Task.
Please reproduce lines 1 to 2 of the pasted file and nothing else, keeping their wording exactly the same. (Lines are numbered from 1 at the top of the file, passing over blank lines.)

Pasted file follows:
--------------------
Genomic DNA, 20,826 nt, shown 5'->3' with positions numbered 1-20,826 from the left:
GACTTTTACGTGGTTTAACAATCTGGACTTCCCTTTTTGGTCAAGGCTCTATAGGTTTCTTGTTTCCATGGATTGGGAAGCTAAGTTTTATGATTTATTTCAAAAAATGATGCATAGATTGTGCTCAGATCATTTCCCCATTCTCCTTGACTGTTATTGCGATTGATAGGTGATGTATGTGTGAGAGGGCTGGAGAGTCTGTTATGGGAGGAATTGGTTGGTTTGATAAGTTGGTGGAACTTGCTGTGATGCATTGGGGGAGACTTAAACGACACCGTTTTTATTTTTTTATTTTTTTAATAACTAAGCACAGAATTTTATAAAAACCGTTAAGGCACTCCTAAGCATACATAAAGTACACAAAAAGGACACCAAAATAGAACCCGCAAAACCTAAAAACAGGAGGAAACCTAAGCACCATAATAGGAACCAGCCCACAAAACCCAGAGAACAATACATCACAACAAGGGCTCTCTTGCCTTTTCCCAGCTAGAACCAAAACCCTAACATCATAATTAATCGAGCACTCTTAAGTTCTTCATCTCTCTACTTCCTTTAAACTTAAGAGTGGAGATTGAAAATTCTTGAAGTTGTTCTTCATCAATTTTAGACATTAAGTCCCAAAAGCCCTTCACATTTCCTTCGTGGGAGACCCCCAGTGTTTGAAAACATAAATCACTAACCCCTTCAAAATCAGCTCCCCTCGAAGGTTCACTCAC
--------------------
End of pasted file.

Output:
Genomic DNA, 20,826 nt, shown 5'->3' with positions numbered 1-20,826 from the left:
GACTTTTACGTGGTTTAACAATCTGGACTTCCCTTTTTGGTCAAGGCTCTATAGGTTTCTTGTTTCCATGGATTGGGAAGCTAAGTTTTATGATTTATTTCAAAAAATGATGCATAGATTGTGCTCAGATCATTTCCCCATTCTCCTTGACTGTTATTGCGATTGATAGGTGATGTATGTGTGAGAGGGCTGGAGAGTCTGTTATGGGAGGAATTGGTTGGTTTGATAAGTTGGTGGAACTTGCTGTGATGCATTGGGGGAGACTTAAACGACACCGTTTTTATTTTTTTATTTTTTTAATAACTAAGCACAGAATTTTATAAAAACCGTTAAGGCACTCCTAAGCATACATAAAGTACACAAAAAGGACACCAAAATAGAACCCGCAAAACCTAAAAACAGGAGGAAACCTAAGCACCATAATAGGAACCAGCCCACAAAACCCAGAGAACAATACATCACAACAAGGGCTCTCTTGCCTTTTCCCAGCTAGAACCAAAACCCTAACATCATAATTAATCGAGCACTCTTAAGTTCTTCATCTCTCTACTTCCTTTAAACTTAAGAGTGGAGATTGAAAATTCTTGAAGTTGTTCTTCATCAATTTTAGACATTAAGTCCCAAAAGCCCTTCACATTTCCTTCGTGGGAGACCCCCAGTGTTTGAAAACATAAATCACTAACCCCTTCAAAATCAGCTCCCCTCGAAGGTTCACTCAC